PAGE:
I have nagged and nagged about thinking about others, standing back to let others past, not interrupting, not making a racket in public and generally being considerate to other people.
"We have an absolute ban on phones at the table and also darting off to look something up online - even to settle an argument - until everyone's finished eating. I refuse to engage in conversation with my children if they're tapping simultaneously as I hate that half-there kind of response. I would be horrified if my children ever displayed the behaviour I've observed in other children, especially at the table."
Sam, a mum of four girls, felt she had to take them out of their local first school because manners were so poor. She explains: '"Probably one in six children we had for tea would say 'Thank you for having me' when I dropped them home; with most I didn't even get a 'Goodbye'.
"One eight-year-old would routinely greet his teacher with a middle finger. I used to be knocked out of the way several times by children running into school shouting 'Out the way....' or 'Coming through...' and barging us.
"It seemed to stem from home - maybe school can help to reinforce the need for good manners, but if Mum and Dad don't use them then it might not become habit for the child.
"The day I took my girls out of that school, we went to visit the one they go to now. A small boy held the door open for us to go into one classroom, and two girls saw us and said to the head: 'Good morning Mrs O - how are you?'. I stepped aside to let a girl on a bike past and she said 'Thank you very much' and smiled. Stark contrast."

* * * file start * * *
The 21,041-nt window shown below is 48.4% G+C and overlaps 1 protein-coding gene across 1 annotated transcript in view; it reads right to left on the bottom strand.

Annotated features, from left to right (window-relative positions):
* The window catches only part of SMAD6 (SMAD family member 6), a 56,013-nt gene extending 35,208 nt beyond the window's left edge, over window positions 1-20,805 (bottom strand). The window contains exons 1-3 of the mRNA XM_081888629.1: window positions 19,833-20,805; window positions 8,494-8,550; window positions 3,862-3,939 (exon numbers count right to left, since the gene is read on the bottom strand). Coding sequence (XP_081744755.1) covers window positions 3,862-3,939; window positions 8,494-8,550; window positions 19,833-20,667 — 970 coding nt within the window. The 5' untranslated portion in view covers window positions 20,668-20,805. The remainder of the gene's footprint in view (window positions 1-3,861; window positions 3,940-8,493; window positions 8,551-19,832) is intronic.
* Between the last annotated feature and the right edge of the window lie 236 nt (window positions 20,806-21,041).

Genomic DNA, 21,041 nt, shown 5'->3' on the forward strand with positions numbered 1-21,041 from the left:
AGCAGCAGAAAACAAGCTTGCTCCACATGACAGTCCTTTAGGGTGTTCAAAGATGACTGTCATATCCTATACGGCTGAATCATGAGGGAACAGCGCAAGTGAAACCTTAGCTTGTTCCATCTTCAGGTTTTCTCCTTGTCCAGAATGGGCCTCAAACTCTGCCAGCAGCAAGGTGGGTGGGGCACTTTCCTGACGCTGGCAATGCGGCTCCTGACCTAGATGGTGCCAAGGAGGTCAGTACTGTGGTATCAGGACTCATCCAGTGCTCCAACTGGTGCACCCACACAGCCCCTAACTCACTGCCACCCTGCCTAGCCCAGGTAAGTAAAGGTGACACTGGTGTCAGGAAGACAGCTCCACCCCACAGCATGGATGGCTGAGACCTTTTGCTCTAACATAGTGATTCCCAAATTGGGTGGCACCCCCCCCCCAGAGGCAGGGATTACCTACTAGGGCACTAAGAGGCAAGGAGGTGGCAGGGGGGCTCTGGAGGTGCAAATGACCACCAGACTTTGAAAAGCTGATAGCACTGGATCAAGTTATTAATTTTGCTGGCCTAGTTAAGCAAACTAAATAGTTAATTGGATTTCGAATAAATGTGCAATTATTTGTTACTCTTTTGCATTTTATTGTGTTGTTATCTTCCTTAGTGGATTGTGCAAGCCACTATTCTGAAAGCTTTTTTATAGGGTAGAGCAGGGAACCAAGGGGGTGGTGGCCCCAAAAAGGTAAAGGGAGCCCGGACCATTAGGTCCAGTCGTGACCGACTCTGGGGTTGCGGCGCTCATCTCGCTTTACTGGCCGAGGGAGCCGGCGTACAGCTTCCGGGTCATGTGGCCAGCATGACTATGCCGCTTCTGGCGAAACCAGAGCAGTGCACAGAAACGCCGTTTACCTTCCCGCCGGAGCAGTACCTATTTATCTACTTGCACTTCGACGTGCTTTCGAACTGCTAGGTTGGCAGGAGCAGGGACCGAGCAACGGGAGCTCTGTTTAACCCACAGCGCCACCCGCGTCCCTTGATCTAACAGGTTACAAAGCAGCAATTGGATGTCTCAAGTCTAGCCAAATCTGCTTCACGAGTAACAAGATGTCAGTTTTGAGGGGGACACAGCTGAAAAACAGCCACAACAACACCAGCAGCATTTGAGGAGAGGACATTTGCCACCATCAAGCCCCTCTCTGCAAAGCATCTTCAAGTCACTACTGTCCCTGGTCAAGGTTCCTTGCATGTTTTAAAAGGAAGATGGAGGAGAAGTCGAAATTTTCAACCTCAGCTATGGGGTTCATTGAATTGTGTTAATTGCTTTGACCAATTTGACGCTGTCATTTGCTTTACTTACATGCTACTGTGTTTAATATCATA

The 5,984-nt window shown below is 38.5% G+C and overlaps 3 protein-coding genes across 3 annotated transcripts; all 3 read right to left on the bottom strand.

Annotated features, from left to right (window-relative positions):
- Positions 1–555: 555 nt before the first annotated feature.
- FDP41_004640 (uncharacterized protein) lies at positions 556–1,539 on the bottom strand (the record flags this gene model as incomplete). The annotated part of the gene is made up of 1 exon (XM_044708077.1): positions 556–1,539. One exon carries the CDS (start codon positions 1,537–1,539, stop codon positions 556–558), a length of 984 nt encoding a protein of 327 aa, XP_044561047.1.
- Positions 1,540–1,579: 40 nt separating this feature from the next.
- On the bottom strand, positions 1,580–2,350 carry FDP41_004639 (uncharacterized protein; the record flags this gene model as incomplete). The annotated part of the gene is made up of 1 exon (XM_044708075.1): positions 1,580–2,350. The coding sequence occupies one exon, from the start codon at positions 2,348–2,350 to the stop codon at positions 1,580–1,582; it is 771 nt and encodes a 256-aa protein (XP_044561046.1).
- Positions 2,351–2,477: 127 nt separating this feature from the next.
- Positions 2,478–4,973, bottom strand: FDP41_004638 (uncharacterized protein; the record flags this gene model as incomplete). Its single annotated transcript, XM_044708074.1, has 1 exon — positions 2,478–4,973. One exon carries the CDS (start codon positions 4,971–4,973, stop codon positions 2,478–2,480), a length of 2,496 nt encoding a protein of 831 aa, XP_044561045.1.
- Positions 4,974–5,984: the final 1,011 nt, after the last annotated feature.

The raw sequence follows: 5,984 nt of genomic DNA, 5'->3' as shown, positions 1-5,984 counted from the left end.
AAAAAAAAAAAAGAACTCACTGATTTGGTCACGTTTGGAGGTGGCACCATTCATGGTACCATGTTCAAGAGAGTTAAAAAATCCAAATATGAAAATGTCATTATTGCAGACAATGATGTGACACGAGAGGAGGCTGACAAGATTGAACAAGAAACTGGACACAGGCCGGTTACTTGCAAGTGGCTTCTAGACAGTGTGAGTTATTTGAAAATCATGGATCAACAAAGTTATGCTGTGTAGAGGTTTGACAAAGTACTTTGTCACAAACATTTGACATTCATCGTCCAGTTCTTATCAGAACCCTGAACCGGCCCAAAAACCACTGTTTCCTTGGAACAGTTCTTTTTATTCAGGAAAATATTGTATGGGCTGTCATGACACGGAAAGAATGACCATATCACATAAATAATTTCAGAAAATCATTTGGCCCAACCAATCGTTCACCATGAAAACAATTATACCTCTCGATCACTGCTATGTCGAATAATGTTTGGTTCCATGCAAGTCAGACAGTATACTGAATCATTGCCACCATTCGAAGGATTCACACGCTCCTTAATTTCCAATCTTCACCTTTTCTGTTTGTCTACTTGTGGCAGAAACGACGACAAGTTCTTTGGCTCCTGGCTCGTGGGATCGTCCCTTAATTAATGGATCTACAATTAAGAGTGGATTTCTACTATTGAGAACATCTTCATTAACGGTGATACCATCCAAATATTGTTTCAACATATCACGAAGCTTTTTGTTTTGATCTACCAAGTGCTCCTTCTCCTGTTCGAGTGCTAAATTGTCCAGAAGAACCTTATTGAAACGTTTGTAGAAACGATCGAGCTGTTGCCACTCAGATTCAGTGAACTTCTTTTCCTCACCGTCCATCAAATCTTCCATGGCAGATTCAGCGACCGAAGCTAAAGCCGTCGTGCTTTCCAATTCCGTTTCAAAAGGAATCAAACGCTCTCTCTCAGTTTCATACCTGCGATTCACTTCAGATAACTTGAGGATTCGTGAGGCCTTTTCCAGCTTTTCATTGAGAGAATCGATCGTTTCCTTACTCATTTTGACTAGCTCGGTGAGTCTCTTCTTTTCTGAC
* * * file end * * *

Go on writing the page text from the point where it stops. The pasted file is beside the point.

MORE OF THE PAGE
Where do you draw the line, though, between instilling good values and being OTT?
Old-fashioned ideas like children rising when their parent enters the room, children being seen but not heard, or standing with their hands neatly behind their backs, seem far too restrictive from today's perspective.
And there is plenty of disagreement about what good manners are.
Take my friend Anne's main rudeness bugbear: "people who let small children have seats to themselves on the train or bus when others are standing. I was always made to give up my seat and sit on a parent's lap and I didn't like it, but I think my parents were absolutely right."
But mother-of-two Catherine thinks that children shouldn't be expected to give up their seats. "Yes, a child should give up their seat to somebody old, pregnant or infirm, but it can be very uncomfortable and annoying to sit with an unwilling three-year-old on your lap for any length of time."
Dad Adam agrees with her: "It's a pretty exceptional circumstance in which the entire bus is filled with OAPs, children or the disabled. Because otherwise, parents with young children are exactly those who one should stand up for."
Mum Lynda adds: "When on earth did simply being an 'adult' make you more entitled to a seat? Why is it that you should sit while a nine-year-old stands?"
Sophie admits: "I occasionally worry that I've been too strict," but ultimately, she reflects: "My children's good manners have been remarked upon by many parents and teachers and I'm really glad about that.
The most important thing is that they are nice, kind people who think about other people's feelings, which is the essence of good manners.
What manners do you think children should have - and what's now out-of-date, if anything?